Simulations and Conferences
AGS provides students with opportunities to test and expand their knowledge through grand strategy related simulations and conferences.
Training Strategists through Simulations
AGS students have the opportunity to take part in multi-day crisis simulations with faculty, experts and practitioners that mimic potential real world events. In these programs, participants are briefed on a national security scenario, assigned specific diplomatic, intelligence or defense related roles and challenged to work collaboratively on a solution. Over time, the crisis expands and evolves, forcing students to interpret ambiguous information and take strategic, decisive next steps.
Expanding Horizons at Conferences
AGS is fortunate to partner with other international security oriented programs, like the Center on Law, Ethics and National Security (LENS). Each spring, LENS hosts a major national security law conference at Duke University, which AGS students are invited to attend. The focus of LENS 2018 was "Complexity and Security: The Role of Law." Topics ranged from challenges in Asia to the legal and ethical complexity of developing super soldiers. Watch Professor Nita Farahany's session to get a feel for the conference material.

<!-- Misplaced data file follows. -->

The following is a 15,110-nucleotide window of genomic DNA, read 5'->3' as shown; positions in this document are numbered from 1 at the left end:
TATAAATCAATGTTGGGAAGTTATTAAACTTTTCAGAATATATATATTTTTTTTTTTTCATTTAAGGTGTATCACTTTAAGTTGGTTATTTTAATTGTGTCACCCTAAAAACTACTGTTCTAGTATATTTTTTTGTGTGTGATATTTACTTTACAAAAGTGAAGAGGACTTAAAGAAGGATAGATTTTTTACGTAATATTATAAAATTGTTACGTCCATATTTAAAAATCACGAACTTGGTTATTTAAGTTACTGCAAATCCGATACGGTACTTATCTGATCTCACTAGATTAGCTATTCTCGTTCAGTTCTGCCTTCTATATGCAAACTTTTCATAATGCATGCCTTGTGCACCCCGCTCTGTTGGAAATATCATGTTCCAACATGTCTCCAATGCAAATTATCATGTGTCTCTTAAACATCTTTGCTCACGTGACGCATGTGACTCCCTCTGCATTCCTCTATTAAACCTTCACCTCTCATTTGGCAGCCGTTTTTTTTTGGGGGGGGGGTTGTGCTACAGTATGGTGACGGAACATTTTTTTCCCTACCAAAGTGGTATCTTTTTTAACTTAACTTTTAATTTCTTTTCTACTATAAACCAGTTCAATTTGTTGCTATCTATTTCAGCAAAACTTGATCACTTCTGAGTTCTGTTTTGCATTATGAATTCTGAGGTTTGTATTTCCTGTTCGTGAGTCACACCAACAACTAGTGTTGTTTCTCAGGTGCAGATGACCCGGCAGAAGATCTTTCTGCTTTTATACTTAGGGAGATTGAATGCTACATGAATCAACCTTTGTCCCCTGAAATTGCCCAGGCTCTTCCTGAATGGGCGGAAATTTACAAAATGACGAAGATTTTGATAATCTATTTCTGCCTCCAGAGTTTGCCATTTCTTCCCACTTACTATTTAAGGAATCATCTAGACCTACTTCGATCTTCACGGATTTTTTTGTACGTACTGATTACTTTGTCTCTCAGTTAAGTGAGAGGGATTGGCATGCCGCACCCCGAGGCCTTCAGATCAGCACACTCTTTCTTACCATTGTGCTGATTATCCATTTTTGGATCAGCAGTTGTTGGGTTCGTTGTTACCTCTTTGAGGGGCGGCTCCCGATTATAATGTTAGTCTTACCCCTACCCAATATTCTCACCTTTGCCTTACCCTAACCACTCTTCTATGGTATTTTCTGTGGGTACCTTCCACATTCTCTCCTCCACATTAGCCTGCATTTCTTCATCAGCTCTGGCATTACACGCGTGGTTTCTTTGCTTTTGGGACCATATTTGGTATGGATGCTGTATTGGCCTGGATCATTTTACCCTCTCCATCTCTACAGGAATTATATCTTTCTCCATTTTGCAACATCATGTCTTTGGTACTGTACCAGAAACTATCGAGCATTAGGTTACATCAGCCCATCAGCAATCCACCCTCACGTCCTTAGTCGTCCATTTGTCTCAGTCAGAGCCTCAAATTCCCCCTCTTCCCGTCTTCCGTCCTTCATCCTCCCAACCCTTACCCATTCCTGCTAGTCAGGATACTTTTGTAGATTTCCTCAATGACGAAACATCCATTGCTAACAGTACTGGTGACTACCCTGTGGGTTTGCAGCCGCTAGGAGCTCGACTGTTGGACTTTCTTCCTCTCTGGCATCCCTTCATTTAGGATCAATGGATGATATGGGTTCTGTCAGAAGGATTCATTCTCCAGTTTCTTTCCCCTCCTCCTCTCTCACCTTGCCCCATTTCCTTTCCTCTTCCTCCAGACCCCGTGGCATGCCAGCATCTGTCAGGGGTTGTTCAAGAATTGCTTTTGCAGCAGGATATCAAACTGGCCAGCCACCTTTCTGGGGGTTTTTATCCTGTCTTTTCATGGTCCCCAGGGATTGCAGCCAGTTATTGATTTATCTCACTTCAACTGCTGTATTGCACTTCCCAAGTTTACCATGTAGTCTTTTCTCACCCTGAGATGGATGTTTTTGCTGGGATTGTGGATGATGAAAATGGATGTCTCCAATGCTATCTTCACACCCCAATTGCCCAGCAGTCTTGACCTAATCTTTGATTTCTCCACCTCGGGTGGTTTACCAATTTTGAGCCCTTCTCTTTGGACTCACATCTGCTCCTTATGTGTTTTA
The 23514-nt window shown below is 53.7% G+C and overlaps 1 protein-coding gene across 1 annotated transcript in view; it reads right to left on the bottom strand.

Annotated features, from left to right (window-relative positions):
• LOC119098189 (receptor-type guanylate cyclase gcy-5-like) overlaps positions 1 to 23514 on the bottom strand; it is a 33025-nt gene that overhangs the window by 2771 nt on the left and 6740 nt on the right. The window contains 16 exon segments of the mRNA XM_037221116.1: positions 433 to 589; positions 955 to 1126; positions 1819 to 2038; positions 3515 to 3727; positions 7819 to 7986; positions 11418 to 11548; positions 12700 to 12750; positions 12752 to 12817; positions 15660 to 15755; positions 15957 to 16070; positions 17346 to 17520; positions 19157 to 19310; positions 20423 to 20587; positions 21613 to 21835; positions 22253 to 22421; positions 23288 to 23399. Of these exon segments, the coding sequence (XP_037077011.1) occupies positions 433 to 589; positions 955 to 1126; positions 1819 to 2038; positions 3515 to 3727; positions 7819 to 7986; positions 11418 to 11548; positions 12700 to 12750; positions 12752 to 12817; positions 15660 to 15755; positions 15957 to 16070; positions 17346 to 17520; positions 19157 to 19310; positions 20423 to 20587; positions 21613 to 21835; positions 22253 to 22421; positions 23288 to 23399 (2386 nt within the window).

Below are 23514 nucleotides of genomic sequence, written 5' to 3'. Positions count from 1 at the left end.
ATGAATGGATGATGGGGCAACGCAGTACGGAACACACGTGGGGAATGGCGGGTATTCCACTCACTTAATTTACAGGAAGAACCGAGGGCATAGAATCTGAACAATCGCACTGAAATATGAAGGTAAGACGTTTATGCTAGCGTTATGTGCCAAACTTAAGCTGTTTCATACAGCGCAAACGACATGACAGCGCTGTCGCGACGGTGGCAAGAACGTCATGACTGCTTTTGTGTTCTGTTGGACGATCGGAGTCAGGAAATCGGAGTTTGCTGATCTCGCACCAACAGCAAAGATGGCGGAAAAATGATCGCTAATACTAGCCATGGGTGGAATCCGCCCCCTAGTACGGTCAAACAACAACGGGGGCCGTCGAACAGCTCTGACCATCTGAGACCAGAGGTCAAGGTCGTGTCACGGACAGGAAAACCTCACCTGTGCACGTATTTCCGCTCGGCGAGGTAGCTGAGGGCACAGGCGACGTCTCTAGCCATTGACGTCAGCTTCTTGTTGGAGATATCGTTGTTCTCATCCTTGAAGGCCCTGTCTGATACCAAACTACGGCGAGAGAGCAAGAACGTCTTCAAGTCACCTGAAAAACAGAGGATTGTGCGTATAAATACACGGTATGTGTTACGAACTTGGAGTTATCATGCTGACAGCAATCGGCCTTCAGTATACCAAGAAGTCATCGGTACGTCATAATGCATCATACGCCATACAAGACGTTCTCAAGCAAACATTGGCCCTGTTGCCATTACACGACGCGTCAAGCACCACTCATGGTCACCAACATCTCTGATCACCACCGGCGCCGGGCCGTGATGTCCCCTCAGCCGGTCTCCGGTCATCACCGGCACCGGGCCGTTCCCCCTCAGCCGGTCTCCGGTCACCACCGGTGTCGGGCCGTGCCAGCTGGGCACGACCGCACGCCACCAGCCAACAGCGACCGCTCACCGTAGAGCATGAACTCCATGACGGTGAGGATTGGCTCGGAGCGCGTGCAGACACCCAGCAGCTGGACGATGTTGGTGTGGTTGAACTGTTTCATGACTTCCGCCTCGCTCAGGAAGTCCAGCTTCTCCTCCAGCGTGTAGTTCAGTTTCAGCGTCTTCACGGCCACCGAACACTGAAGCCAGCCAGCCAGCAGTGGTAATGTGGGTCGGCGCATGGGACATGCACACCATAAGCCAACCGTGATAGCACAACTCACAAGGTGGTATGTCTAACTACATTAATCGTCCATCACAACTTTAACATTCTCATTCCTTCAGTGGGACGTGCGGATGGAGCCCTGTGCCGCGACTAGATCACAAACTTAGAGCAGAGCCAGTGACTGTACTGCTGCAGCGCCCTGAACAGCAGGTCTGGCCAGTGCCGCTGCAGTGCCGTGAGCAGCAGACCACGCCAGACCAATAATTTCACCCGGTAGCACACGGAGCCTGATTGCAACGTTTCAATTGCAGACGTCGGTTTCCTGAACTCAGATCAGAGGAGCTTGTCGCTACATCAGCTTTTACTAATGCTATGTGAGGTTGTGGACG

Featuring: 2018 Winter Forum, Crisis Near Fiery Cross Reef
"Shots have been fired. Two superpowers hover near the brink of armed conflict. The president ... is Tweeting. What do you do? For 89 Duke University undergraduates, the spring semester started Monday with a national-security role play that had an obvious answer: Work the problem.
Above all else, 'we’re trying to emphasize crisp, clear communications, critical thinking, making sure that our communications are [flowing] not only top to bottom, but laterally,' said Tim Nichols, the Sanford School of Public Policy visiting professor and former U.S. Marine Corps intelligence officer who organized the exercise. 'And they’re struggling with that,' he said, 'and that’s exactly what I wanted.'
Nichols and his fellow professors gave participants a ripped-from-next-year’s-headlines scenario: an armed clash between U.S. and Chinese ships in the all-important sea lanes of the South China Sea, with lots of uncertainty about what started it.
Groups of six to 10 students assumed the roles of U.S. military, intelligence, diplomatic and White House bodies, and figured on spending all day Monday and Tuesday morning at the Fuqua School of Business navigating their way to a 'de-escalation' of the crisis."